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Leases

A lease is a document that sets out the terms of a residential tenancy agreement. It not only creates the relationship of landlord and tenant between the people who enter into it; it also sets out a number of matters which the landlord and tenant promise to do or not to do and it may specify the tenancy for a fixed term.

Under the Residential Tenancies Act 1995 (SA), no matter who asks for a lease to be prepared, the landlord must pay the cost of its preparation [s 50]. At the time the lease is signed the landlord must give a copy to the tenant and, if the landlord has not signed the agreement at this time, must deliver a properly executed copy to the tenant within 21 days of signing or as soon as practicable after that time [s 49(6)].

A tenant who provides false information about his or her identity or occupation may be fined up to $1250 [s 51].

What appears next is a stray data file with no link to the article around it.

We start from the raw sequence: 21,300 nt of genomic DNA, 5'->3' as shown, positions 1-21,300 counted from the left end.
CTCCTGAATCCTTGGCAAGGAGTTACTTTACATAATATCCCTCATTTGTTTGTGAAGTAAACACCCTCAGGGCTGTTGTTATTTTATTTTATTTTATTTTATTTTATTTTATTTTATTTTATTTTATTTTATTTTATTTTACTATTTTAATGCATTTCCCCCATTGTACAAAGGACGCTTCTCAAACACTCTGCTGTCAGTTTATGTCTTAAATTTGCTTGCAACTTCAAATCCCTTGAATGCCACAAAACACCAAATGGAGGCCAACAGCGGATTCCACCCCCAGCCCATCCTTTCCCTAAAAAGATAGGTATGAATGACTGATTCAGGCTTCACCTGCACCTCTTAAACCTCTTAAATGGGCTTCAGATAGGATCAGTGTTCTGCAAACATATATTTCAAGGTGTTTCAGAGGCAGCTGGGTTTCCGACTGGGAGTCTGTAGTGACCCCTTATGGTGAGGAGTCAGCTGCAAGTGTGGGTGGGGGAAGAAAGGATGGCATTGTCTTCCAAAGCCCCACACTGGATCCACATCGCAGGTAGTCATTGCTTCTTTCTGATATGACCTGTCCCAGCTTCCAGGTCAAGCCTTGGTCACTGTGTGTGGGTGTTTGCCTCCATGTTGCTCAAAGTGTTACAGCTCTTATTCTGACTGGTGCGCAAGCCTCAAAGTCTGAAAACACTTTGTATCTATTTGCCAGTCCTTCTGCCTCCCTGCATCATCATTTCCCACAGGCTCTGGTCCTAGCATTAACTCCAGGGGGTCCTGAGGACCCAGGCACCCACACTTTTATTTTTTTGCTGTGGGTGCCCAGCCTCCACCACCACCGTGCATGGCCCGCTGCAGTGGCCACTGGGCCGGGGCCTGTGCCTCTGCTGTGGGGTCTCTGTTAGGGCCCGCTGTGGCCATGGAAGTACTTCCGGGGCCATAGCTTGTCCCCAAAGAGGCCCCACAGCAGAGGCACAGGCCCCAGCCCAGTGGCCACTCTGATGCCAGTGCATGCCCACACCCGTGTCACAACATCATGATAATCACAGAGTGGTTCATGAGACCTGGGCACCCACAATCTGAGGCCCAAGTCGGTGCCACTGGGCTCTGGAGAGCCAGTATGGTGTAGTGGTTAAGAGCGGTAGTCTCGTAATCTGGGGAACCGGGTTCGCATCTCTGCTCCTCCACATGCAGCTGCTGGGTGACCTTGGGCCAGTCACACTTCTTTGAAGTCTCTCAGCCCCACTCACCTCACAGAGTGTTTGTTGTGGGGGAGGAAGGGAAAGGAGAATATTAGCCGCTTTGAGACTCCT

If a landlord fails to provide his or her name and address at the time of entering a lease they may be fined up to $1250 [expiation fee: $210]. Where an agent is acting for the landlord, their name, telephone number and address must also be provided [Residential Tenancies Act 1995 (SA) s 48].

If the parties are going to use a lease they can make one up themselves or obtain a standard form one free of charge from the Tenancies Branch of Consumer and Business Services via the sa.gov.au website.

A residential tenancy agreement need not be in writing - it can be verbal or there might not be any express agreement at all. Even if not in writing, certain terms are included under the Residential Tenancies Act 1995 (SA) (see Terms of the agreement).

When a person:

  • pays rent to the person who owns the premises; and
  • the rent is accepted; and
  • the parties behave as though a tenancy exists,

this is likely to be an implied residential tenancy agreement. Such an agreement is just as valid and binding as a written or specific verbal agreement.

Leases  :  Last Revised: Fri Nov 17th 2017
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